CORRECTION and APOLOGY: I’ve been contacted by a friend of the original owner of Wavetrace Technologies, and was informed that the the mods I discovered in this amp are not actually a product of Wavetrace Technologies. They were done after the fact, and do not reflect on the quality of Wavetrace Technologies work. My apologies for any confusion. The article has been corrected.
A kind person called Bob contacted me out of the blue and offered me this cool old rack-mount GFA-555 for free. Of course I accepted, and I sent him a really nice custom Wisconsin cheese box as a thank-you.
The amp had been modified by Wavetrace Technologies back in 1988, and someone else did some further modifications.
It was blown out and passing DC at the speaker terminals. I didn’t want to spend a lot of time trying to repair and return it to FET operation, as I planned to install one of my input boards anyway.
One issue that vintage Adcom amplifiers occasionally suffer from, is corrosion on the snap-in board headers and plugs that connect the bias compensation transistors to the input board on models GFA-565/585 and GFA-555 MK2. The corrosion can be caused by high humidity, salty sea air, or in the case of the GFA-565, leaked capacitor electrolyte. Failure of this connection can cause a DC offset to to appear at the output.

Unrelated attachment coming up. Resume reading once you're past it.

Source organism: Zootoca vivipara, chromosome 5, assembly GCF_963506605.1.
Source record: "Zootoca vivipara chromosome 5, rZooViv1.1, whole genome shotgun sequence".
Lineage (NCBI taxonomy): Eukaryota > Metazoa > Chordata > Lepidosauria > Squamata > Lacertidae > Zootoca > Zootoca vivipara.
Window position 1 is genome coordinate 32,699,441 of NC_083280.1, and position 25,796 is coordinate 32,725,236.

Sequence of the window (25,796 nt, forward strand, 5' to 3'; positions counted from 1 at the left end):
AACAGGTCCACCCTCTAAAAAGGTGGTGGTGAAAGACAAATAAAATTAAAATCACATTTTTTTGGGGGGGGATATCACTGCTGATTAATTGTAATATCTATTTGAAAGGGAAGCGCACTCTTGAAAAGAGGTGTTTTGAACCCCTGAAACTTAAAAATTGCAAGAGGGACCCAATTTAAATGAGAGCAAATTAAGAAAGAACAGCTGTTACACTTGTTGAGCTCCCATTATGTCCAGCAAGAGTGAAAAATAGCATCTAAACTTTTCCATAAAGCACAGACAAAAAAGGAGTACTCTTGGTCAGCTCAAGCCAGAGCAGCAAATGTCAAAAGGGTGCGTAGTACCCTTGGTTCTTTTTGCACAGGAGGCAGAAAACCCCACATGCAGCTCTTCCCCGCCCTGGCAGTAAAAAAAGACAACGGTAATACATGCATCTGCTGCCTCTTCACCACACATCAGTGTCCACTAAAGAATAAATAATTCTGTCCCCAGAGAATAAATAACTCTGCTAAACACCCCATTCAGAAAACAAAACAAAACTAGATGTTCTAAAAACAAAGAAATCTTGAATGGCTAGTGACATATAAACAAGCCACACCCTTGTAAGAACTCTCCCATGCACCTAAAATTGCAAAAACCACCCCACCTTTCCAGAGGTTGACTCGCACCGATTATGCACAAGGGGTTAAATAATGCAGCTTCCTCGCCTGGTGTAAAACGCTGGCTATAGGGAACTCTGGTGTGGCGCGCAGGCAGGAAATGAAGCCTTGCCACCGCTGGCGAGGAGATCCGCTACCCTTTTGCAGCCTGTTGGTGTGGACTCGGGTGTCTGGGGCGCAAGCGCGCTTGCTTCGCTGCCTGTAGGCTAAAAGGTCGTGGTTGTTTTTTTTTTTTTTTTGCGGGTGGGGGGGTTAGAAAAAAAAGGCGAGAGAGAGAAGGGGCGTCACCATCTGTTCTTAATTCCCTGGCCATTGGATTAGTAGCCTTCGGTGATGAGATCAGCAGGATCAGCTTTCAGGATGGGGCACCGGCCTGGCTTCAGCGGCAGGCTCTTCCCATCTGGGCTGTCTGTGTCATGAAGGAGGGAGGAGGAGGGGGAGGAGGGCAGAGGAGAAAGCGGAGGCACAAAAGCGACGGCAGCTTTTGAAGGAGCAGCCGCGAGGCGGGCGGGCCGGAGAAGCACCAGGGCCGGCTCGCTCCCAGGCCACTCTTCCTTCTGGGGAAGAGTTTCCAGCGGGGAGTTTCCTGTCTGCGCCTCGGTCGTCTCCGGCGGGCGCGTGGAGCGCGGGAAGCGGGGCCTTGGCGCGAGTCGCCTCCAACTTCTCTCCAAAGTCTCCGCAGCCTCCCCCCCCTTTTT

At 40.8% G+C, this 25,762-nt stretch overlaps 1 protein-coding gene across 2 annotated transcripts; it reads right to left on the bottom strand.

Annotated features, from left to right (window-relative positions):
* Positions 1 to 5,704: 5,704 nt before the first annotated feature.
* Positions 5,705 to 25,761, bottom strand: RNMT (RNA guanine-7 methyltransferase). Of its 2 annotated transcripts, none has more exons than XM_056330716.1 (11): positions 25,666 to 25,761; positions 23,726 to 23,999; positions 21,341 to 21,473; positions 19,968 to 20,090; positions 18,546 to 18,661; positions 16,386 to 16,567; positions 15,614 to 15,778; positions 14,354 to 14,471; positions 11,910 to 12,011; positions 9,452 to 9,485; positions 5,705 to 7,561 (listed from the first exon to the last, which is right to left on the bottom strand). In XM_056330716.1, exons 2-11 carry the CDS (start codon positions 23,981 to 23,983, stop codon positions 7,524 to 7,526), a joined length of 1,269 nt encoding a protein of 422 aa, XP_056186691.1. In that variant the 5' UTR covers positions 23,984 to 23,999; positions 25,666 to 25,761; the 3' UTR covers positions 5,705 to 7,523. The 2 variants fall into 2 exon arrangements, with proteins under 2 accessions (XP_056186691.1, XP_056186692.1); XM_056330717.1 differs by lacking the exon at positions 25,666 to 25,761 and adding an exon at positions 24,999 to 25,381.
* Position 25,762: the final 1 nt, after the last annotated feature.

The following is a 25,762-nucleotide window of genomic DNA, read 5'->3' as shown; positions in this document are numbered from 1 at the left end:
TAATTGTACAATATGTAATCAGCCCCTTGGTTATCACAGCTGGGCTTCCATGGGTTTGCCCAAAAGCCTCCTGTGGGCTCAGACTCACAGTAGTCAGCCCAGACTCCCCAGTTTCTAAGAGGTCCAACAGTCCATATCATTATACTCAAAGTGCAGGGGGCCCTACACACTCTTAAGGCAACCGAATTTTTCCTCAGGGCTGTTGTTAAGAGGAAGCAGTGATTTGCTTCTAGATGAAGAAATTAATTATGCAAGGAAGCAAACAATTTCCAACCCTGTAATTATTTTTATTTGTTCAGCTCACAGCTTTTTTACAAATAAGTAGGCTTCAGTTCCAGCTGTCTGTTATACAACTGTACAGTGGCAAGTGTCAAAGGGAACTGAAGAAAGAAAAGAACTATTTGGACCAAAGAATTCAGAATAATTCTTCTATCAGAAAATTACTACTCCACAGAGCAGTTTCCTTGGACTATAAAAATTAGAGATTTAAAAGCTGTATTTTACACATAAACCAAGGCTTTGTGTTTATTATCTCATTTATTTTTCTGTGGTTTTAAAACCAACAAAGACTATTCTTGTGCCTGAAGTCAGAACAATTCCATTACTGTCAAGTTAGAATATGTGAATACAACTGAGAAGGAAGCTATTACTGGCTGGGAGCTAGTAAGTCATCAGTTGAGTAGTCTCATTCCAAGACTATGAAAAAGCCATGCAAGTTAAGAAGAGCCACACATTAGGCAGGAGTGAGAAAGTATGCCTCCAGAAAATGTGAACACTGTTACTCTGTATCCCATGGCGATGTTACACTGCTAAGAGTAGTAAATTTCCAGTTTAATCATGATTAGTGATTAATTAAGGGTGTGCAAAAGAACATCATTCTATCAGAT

Some early models of the GFA-555 MK1 used these vertically-mounted input boards. My existing horizontal board kits could be adapted to work with these amps, but it required fabricating brackets, drilling holes, and adapting the wiring. It was kind of a pain and a bit confusing.
The biggest design challenge for the vertical board model, is the way the original bridge switch is mounted to a small circuit board that is held in place by the RCA jacks. These are not great RCA jacks, and most people will want to swap them for nice chassis-mount types. So I came up with this “Mezzanine board” arrangement with two PCBs stacked together. The first board holds the bridge switch in place, and houses connections for the RCA jacks, LEDs and thermal breakers. Then the input board stacks on top of the mezzanine board, and uses WAGO cage-clamp terminal blocks to connect to the output modules. The input board can be removed and serviced without soldering!
Hi everyone, My GFA-555 MK2 boards are ready to go! Thanks to Jon Morris of Morris Audio in Wyoming for helping me work out the bugs and validate the design. He’s already restored a few customer’s GFA-555 MK2’s with my boards.
Because I’m terrible at self-promotion, here’s a video I should have posted last month!
YouTube blogger XRayTonyB did a three-part video series on repairing a GFA-585 using my boards!
As usual, he goes into great detail on the restoration process, and gives all kinds of generally helpful electronics troubleshooting advice along the way. Tony’s channel is loaded with videos about restoring some really interesting gear like vintage receivers, amplifiers, test gear, etc.
This was not a paid promotion, and there is no commercial affiliation. Tony just bought boards from me like any other customer.